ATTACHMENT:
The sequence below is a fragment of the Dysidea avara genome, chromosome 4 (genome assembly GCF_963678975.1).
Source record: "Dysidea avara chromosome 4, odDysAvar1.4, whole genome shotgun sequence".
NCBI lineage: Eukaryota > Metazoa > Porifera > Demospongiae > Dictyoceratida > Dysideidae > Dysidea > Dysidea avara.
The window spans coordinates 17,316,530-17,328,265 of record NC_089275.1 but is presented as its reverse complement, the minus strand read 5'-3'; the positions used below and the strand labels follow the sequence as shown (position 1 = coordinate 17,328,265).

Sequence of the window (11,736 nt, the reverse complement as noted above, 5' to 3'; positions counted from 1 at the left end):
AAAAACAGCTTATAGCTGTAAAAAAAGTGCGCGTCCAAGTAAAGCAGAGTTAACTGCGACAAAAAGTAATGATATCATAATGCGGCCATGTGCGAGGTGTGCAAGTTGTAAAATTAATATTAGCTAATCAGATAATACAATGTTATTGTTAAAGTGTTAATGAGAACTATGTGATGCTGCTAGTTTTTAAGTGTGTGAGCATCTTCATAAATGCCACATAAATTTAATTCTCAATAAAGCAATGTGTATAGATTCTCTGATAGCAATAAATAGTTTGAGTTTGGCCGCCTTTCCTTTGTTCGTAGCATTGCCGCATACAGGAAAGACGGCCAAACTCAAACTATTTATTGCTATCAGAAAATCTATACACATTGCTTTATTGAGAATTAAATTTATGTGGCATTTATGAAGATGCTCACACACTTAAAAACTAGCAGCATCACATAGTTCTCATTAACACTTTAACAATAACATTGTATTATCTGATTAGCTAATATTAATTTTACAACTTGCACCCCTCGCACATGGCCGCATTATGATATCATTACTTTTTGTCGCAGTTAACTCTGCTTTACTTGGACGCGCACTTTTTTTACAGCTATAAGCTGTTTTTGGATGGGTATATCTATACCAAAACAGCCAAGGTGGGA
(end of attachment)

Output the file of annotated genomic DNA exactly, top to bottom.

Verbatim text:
The sequence below is a fragment of the Dysidea avara genome, chromosome 4 (genome assembly GCF_963678975.1).
Source record: "Dysidea avara chromosome 4, odDysAvar1.4, whole genome shotgun sequence".
NCBI lineage: Eukaryota > Metazoa > Porifera > Demospongiae > Dictyoceratida > Dysideidae > Dysidea > Dysidea avara.
The window spans coordinates 17,316,530-17,328,265 of record NC_089275.1 but is presented as its reverse complement, the minus strand read 5'-3'; the positions used below and the strand labels follow the sequence as shown (position 1 = coordinate 17,328,265).

Sequence of the window (11,736 nt, the reverse complement as noted above, 5' to 3'; positions counted from 1 at the left end):
AAAAACAGCTTATAGCTGTAAAAAAAGTGCGCGTCCAAGTAAAGCAGAGTTAACTGCGACAAAAAGTAATGATATCATAATGCGGCCATGTGCGAGGTGTGCAAGTTGTAAAATTAATATTAGCTAATCAGATAATACAATGTTATTGTTAAAGTGTTAATGAGAACTATGTGATGCTGCTAGTTTTTAAGTGTGTGAGCATCTTCATAAATGCCACATAAATTTAATTCTCAATAAAGCAATGTGTATAGATTCTCTGATAGCAATAAATAGTTTGAGTTTGGCCGCCTTTCCTTTGTTCGTAGCATTGCCGCATACAGGAAAGACGGCCAAACTCAAACTATTTATTGCTATCAGAAAATCTATACACATTGCTTTATTGAGAATTAAATTTATGTGGCATTTATGAAGATGCTCACACACTTAAAAACTAGCAGCATCACATAGTTCTCATTAACACTTTAACAATAACATTGTATTATCTGATTAGCTAATATTAATTTTACAACTTGCACCCCTCGCACATGGCCGCATTATGATATCATTACTTTTTGTCGCAGTTAACTCTGCTTTACTTGGACGCGCACTTTTTTTACAGCTATAAGCTGTTTTTGGATGGGTATATCTATACCAAAACAGCCAAGGTGGGA